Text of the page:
The Liberty County Board of Education is seeking community feedback on whether to change its school times for the coming school year.
High school principals Scott Carrier and Paula Scott on Tuesday asked the board to consider allowing middle and high schools to begin at 7:30 a.m. and dismiss at 2:15 p.m. instead of the current arrangement, where elementary students report before their older counterparts.
Presently, elementary and pre-K are in school 7:40 a.m.-2:15 p.m., while older grades are in school from 8:20 a.m.-3:10 p.m.
The board heard the proposal, and follow discussion it asked the principals to seek feedback from other staff members, parents and students before it makes a decision.
The district currently has an online survey available through SurveyMonkey.com to gauge public support, and will try to hold community forums as well.
Superintendent Dr. Judy Scherer explained that administrators wanted to gauge the board's feeling on the change before taking it to the community at-large.
“Well I will tell you, the community has been buzzing with this for the last month; this isn’t the first time I’ve heard this,” Board Chairwoman Lily Baker said, adding that most people thought the concept of changing school times was related to the six furlough days scheduled for next year.
“(The topic) started as a conversation between middle and high schools as to our concern of the number of instructional hours our students were losing in the afternoon due to having to leave for sporting events …,” Carrier said. “The idea came out that what if we were able to start earlier and able to end earlier?”
At Bradwell Institute, Carrier said more than 1,000 students each month must check out in order to travel elsewhere for games and regional club competitions.
Lower grades teachers and the transportation department also came into the discussion and found the plan to be “what is best overall for the students of Liberty County,” Carrier said. The switch adds an extra 10 minutes between the start times, which would help ease some transportation issues that cause bus delays.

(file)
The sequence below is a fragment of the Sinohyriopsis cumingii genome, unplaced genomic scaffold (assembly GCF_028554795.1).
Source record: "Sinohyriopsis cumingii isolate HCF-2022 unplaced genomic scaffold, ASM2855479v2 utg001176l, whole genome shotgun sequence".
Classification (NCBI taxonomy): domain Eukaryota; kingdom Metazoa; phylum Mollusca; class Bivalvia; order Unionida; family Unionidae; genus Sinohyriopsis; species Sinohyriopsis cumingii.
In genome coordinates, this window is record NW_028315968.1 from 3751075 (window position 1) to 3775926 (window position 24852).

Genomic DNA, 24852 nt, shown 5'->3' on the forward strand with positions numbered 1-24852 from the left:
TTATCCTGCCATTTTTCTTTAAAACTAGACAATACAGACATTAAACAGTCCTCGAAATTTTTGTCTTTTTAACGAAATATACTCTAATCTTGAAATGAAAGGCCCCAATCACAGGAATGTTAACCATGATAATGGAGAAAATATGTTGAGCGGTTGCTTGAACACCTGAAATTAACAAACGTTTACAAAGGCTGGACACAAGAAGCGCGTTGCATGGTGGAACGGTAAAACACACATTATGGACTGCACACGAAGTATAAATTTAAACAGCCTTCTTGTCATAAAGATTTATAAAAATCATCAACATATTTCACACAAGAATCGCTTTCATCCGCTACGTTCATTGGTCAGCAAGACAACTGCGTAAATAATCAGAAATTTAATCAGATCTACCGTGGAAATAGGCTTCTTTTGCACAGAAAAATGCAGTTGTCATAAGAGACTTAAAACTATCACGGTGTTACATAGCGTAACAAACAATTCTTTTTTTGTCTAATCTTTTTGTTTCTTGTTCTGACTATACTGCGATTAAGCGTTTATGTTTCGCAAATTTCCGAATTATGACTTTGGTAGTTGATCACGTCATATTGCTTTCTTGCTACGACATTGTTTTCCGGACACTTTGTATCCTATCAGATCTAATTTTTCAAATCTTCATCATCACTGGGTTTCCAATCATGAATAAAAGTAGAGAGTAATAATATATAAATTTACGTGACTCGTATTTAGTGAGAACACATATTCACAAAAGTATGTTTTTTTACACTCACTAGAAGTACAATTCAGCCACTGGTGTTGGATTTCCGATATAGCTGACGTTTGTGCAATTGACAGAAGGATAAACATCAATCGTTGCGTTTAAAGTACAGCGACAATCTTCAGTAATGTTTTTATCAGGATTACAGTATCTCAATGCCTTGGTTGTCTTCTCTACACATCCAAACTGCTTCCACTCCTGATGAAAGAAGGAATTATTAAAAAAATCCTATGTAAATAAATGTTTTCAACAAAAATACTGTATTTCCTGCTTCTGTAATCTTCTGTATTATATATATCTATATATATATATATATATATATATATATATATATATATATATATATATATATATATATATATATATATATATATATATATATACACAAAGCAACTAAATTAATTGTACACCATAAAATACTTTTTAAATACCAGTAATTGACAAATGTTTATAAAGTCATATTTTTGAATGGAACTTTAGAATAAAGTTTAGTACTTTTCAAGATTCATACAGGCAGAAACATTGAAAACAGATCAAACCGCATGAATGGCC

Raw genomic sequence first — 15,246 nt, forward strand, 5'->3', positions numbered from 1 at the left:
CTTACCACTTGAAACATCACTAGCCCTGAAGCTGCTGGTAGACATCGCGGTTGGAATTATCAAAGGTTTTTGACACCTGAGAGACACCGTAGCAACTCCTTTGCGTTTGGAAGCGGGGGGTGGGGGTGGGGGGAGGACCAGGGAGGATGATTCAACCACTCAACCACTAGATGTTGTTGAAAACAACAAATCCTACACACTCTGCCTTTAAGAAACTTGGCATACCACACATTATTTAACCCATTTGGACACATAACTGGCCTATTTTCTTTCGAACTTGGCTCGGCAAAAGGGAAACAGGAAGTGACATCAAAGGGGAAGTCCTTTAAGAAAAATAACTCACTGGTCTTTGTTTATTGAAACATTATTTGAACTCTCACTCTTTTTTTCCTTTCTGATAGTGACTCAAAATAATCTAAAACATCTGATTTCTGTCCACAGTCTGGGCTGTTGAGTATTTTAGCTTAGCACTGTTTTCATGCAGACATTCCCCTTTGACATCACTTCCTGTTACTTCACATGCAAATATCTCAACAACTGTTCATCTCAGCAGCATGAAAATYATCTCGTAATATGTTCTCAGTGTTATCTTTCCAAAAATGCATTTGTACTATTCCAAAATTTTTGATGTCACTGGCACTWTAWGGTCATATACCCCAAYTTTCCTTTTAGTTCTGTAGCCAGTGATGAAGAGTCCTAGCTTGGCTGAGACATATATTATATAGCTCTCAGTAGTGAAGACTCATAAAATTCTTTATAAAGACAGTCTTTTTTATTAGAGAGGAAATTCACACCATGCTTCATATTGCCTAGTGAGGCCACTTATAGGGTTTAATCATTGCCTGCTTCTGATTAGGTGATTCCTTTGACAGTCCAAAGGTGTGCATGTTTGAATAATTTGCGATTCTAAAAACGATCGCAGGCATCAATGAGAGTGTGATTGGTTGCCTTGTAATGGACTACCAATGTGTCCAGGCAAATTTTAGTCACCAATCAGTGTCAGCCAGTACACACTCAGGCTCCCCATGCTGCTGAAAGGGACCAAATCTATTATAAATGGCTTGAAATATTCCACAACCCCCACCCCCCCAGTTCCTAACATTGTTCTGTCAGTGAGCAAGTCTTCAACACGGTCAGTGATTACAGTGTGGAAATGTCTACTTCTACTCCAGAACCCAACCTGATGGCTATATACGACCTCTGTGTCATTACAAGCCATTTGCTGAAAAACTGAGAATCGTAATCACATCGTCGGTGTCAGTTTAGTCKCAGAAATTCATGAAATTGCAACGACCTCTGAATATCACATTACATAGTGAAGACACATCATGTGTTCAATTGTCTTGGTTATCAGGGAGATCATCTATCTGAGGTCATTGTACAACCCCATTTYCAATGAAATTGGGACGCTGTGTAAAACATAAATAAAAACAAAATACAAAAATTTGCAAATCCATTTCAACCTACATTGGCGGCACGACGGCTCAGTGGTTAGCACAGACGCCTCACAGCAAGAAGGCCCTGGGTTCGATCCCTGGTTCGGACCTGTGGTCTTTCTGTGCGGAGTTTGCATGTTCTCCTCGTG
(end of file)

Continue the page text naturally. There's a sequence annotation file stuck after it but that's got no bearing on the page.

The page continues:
Liberty County High School Principal Paula Scott added that one elementary school principal was opposed, but all others saw the move as beneficial.
Waldo Pafford Elementary Principal Sonia Bacon and Midway Middle Principal Debra Frazier also were present.
Board member Carolyn Smith Carter said she supported the move, which would be a return to the traditional order.
Member Marcia Anderson brought up that when they changed the order, research indicated that “older children do not learn as well early in the morning.”
“I think that high school kids are going to be very resistant to this, and I’m not sure they’re going to function,” Anderson said.
Establishing an expectation of attendance for students whether they begin at 7:30 a.m. or an hour later helps develop the “soft skills” necessary to success professionally, Carrier added.
Anderson also said that while the school system “is not in the business to provide daycare,” she has concerns that changing the school times could force parents to seek childcare both in the morning and afternoon, which could lead to increased costs for families.
In response, Carrier said that many high school students work to contribute to their family income, and giving them another hour after school creates more opportunity to earn.
Board member Harold Woods said he too often sees young children standing outside awaiting buses in the dark, an issue that could be prevented if the times are changed.